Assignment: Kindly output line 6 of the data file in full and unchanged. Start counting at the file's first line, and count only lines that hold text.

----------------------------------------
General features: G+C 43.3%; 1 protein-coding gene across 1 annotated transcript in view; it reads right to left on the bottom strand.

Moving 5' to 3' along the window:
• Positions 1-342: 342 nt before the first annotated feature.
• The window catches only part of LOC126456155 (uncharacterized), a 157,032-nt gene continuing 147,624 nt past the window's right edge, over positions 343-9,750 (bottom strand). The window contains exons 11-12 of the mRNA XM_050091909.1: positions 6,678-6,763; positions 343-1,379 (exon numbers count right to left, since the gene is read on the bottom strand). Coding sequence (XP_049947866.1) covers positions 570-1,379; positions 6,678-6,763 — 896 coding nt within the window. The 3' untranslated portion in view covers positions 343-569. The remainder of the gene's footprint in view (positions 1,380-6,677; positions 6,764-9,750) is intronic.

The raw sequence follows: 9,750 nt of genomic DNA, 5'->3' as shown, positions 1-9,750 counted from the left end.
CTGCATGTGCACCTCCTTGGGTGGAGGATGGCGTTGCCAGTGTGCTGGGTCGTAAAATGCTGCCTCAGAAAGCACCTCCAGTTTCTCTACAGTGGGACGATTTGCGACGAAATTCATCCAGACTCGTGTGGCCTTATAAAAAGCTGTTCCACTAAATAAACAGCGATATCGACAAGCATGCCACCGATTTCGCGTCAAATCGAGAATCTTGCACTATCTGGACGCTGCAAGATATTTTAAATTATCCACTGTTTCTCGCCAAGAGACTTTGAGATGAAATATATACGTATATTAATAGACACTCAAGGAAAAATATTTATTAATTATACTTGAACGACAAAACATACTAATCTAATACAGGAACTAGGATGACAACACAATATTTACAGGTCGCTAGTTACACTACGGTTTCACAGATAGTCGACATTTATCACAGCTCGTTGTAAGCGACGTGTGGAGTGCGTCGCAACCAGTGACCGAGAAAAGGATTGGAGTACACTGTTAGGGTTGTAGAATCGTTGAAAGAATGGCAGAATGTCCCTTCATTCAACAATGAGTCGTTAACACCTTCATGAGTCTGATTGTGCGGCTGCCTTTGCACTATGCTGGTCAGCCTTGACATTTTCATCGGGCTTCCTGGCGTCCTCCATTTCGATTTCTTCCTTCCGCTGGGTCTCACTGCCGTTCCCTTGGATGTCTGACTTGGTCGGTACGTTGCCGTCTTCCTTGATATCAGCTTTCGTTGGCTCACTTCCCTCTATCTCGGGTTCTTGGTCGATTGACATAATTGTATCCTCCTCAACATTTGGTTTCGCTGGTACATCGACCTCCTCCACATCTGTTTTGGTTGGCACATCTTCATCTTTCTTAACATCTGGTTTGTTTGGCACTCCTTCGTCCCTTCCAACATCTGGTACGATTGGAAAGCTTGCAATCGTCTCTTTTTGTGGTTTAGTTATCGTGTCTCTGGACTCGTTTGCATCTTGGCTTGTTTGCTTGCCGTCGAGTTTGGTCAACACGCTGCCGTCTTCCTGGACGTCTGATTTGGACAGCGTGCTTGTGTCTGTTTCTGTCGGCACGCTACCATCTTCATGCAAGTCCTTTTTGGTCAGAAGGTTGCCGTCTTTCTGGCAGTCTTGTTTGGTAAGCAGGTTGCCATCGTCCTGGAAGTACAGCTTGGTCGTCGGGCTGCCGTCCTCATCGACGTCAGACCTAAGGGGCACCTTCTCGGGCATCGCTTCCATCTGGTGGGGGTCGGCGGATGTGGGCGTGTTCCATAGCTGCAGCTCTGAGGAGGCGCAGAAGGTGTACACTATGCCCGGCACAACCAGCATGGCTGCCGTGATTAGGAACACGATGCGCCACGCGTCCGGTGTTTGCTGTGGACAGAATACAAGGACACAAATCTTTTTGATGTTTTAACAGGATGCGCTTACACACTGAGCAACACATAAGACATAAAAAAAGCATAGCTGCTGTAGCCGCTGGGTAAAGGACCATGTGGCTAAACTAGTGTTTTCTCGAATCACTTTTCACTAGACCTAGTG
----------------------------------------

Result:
CTGCATGTGCACCTCCTTGGGTGGAGGATGGCGTTGCCAGTGTGCTGGGTCGTAAAATGCTGCCTCAGAAAGCACCTCCAGTTTCTCTACAGTGGGACGATTTGCGACGAAATTCATCCAGACTCGTGTGGCCTTATAAAAAGCTGTTCCACTAAATAAACAGCGATATCGACAAGCATGCCACCGATTTCGCGTCAAATCGAGAATCTTGCACTATCTGGACGCTGCAAGATATTTTAAATTATCCACTGTTTCTCGCCAAGAGACTTTGAGATGAAATATATACGTATATTAATAGACACTCAAGGAAAAATATTTATTAATTATACTTGAACGACAAAACATACTAATCTAATACAGGAACTAGGATGACAACACAATATTTACAGGTCGCTAGTTACACTACGGTTTCACAGATAGTCGACATTTATCACAGCTCGTTGTAAGCGACGTGTGGAGTGCGTCGCAACCAGTGACCGAGAAAAGGATTGGAGTACACTGTTAGGGTTGTAGAATCGTTGAAAGAATGGCAGAATGTCCCTTCATTCAACAATGAGTCGTTAACACCTTCATGAGTCTGATTGTGCGGCTGCCTTTGCACTATGCTGGTCAGCCTTGACATTTTCATCGGGCTTCCTGGCGTCCTCCATTTCGATTTCTTCCTTCCGCTGGGTCTCACTGCCGTTCCCTTGGATGTCTGACTTGGTCGGTACGTTGCCGTCTTCCTTGATATCAGCTTTCGTTGGCTCACTTCCCTCTATCTCGGGTTCTTGGTCGATTGACATAATTGTATCCTCCTCAACATTTGGTTTCGCTGGTACATCGACCTCCTCCACATCTGTTTTGGTTGGCACATCTTCATCTTTCTTAACATCTGGTTTGTTTGGCACTCCTTCGTCCCTTCCAACATCTGGTACGATTGGAAAGCTTGCAATCGTCTCTTTTTGTGGTTTAGTTATCGTGTCTCTGGACTCGTTTGCATCTTGGCTTGTTTGCTTGCCGTCGAGTTTGGTCAACACGCTGCCGTCTTCCTGGACGTCTGATTTGGACAGCGTGCTTGTGTCTGTTTCTGTCGGCACGCTACCATCTTCATGCAAGTCCTTTTTGGTCAGAAGGTTGCCGTCTTTCTGGCAGTCTTGTTTGGTAAGCAGGTTGCCATCGTCCTGGAAGTACAGCTTGGTCGTCGGGCTGCCGTCCTCATCGACGTCAGACCTAAGGGGCACCTTCTCGGGCATCGCTTCCATCTGGTGGGGGTCGGCGGATGTGGGCGTGTTCCATAGCTGCAGCTCTGAGGAGGCGCAGAAGGTGTACACTATGCCCGGCACAACCAGCATGGCTGCCGTGATTAGGAACACGATGCGCCACGCGTCCGGTGTTTGCTGTGGACAGAATACAAGGACACAAATCTTTTTGATGTTTTAACAGGATGCGCTTACACACTGAGCAACACATAAGACATAAAAAAAGCATAGCTGCTGTAGCCGCTGGGTAAAGGACCATGTGGCTAAACTAGTGTTTTCTCGAATCACTTTTCACTAGACCTAGTG